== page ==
Saurav Sarkar, Research Assistant, Institute of Chinese Studies
Pakistan’s Chief of Army Staff General Qamar Javed Bajwa went to China on September 16 on a three day visit to discuss issues of bilateral and regional significance. Prior to this visit, the Imran Khan government sent mixed signals on the flagship project of the Belt and Road Initiative (BRI) – the China-Pakistan Economic Corridor (CPEC). The visit was a gesture on the part of Pakistan to try and contain the fallout of the statements reportedly made by senior officials in the Pakistani government. President Xi in his meeting with General Bajwa pledged China’s continued support to Pakistan as a ‘strategic partner’ and said that opponents of CPEC and BRI will ‘never succeed.’ General Bajwa reciprocated by saying that Pakistan is committed to thwart any plan by other parties to sabotage CPEC.
Despite minor resentments the core basis of the CPEC in particular, and China-Pakistan relations in general, would continue to persevere. Even the risks associated with Chinese nationals in Pakistan such as terrorist attacks and kidnapping are something that China seems willing to put up with. CPEC in China-Pakistan ties is a product of the relationship and not the relationship.
CPEC – more than just economics
China and Pakistan have continued to expand their security ties ever since the opening of the Karakoram Highway in 1963-64. CPEC also utilises this highway in traversing from Gilgit-Baltistan to Xinjiang. The southern tip of CPEC lay at Gwadar, a deep water port in Baluchistan province, which is significantly closer to Iran than to Karachi in Pakistan.
The port’s strategic value cannot be stated enough. It is good for submarine operations due to its unique bathymetries and it also provides Continue reading “Gwadar, in China-Pakistan relations” →
Ashok K. Kantha, Director, ICS and former Indian ambassador to China
The Silk Road Economic Belt and the 21st Century Maritime Silk Road, launched in late 2013, is the signature project of Chinese President Xi Jinping. Now re-designated as the Belt and Road Initiative (BRI), it is one of the most ambitious programmes ever rolled out by any government. The Belt and Road Forum being held in Beijing on May 14-15 showcases its achievements to 28 foreign heads of state and government, as also delegations from other countries. No official participation from India has been announced so far. Backed by huge resources, BRI has acquired overarching importance in foreign policy and domestic domains of China. As it has Xi’s personal imprimatur, a wide range of ongoing projects and activities have been folded into the grand narrative of the BRI, with its contours still evolving. Continue reading “Explaining China’s Belt and Road Initiative” →
Gauri Agarwal, Research Intern, Institute of Chinese Studies
Pakistan’s support to China for full membership to SAARC and India’s refusal to entertain the bid is a case of the use of geopolitics to pursue selfish aims. Whether China will be accepted or not remains to be seen, but what China brings to the table needs a careful cost-benefit analysis.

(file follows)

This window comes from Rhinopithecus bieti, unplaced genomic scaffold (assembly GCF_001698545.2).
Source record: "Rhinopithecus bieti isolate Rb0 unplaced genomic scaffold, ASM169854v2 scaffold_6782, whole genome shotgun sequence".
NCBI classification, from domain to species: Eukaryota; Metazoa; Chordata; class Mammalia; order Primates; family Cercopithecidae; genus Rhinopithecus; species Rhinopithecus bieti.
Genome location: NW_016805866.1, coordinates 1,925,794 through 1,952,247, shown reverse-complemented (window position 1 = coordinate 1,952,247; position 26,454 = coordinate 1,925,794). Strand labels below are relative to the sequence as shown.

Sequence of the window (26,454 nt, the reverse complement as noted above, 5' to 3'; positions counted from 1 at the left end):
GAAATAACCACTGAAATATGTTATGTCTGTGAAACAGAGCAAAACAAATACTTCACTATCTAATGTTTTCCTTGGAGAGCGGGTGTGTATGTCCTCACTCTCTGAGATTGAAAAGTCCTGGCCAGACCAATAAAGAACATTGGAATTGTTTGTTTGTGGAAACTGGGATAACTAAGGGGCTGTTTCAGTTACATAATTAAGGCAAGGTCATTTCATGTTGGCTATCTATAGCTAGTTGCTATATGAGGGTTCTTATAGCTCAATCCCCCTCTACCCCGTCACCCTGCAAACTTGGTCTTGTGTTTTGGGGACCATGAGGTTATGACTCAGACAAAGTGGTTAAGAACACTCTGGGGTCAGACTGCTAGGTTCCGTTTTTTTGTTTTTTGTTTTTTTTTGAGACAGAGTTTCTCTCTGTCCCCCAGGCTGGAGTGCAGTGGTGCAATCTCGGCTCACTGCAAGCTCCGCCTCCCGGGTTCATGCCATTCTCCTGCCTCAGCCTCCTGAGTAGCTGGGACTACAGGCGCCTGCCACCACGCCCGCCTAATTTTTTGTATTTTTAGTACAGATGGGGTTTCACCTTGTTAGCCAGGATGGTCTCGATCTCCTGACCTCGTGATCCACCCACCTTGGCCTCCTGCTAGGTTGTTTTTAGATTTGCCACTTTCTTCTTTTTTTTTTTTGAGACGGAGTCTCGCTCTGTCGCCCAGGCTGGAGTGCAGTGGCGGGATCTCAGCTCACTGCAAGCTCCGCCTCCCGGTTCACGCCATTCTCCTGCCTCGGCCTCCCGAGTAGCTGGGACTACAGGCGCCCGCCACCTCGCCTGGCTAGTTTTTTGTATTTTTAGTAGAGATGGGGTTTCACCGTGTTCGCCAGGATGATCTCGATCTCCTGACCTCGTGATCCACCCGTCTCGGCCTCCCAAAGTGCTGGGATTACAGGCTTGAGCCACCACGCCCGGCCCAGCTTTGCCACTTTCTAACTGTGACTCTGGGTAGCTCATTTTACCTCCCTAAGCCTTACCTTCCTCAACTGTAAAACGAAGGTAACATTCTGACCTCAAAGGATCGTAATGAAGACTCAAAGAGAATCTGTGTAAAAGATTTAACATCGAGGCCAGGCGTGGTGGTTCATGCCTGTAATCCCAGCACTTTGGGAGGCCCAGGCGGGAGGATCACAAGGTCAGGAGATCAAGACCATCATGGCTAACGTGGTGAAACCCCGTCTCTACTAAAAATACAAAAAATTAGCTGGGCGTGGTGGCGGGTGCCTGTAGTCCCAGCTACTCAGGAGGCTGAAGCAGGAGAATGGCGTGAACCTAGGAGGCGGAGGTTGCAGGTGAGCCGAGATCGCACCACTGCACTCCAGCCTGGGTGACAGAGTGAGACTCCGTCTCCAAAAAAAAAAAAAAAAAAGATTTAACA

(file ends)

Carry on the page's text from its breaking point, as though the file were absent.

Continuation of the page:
The importance of SAARC as a regional organization is recognised by all leaders. But there is a frank acknowledgement that the organization has failed to live up to the hope and aspiration of one-fifth of humanity. Continue reading “China’s SAARC Bid and Implications for India” →
Jabin T. Jacob, PhD, Fellow, Institute of Chinese Studies
The 8th BRICS Summit in Goa in October this year, India came close on the heels of the G-20 Summit at Hangzhou in China and appears more or less to have had the same agenda except that it was smaller in size and therefore brought into sharper focus the contradictions within. The BRICS grouping remains an unbalanced one. China is in a league of its own in the BRICS – both in economic terms as well as increasingly in the political sphere. India is the only other member that has a strong economy – the other three economies are in various stages of stress. However, the grouping is also about taking political positions and here once again, China’s dominant weight has seen statements taking on anti-Western tilt. Continue reading “The 8th BRICS Summit: India Hosts, China Gains” →
Aravind Yelery, PhD, Assistant Director & Associate Fellow, Institute of Chinese Studies
नुकत्याच संपलेल्या 8 व्या ब्रिक्स बैठकीत सहभागी विकसनशील देशांनी ‘गोवा जाहीरनामा’ स्वीकारला. या बैठकी दरम्यान आणि नजीकच्या काळात प्रादेशिक आणि जागतिक राजकारणात नवीन राग-रंग उजळून समोर आले. दहशतवादाचा मुद्दा, दुटप्पी धोरण आणि गुंतागुंतीच्या आर्थिक बाबींवर ब्रिक्स सारख्या महत्वाच्या संघटनेची नक्की भूमिका काय हे मात्र ठळकपणे अधोरेखित झाले नाही. सर्वात महत्वाचे म्हणजे चीन सारख्या देशाचे जागतिक स्तरावरील राजनय कसे ठिसूळ आणि दुटप्पी झाले आहे हे दिसून येते. Continue reading “BRICS: Cooperation or Cynicism?” →
Jabin T. Jacob, Assistant Director and Fellow, Institute of Chinese Studies.
Originally published as ‘Boxing It In: China’s Approach to India’, The Quint, 13 August 2016.
Chinese Foreign Minister Wang Yi’s visit to New Delhi in mid-August was ostensibly in preparation for the G-20 summit in Hangzhou in September for which Prime Minister Narendra Modi will visit China and the BRICS Summit in Goa for which Chinese President Xi Jinping will visit India in October. However, high-level meetings no longer impact matters significantly as they used to. Nor even do they help maintain matters on even keel if the incursions during Li Keqiang’s and Xi’s visits to India in 2013 and 2014 respectively or China’s objection to India’s NSG entry despite Modi’s personal intervention with Xi are anything to go by.
Continue reading “India’s Place in Chinese Foreign Policy: South Asia Bound” →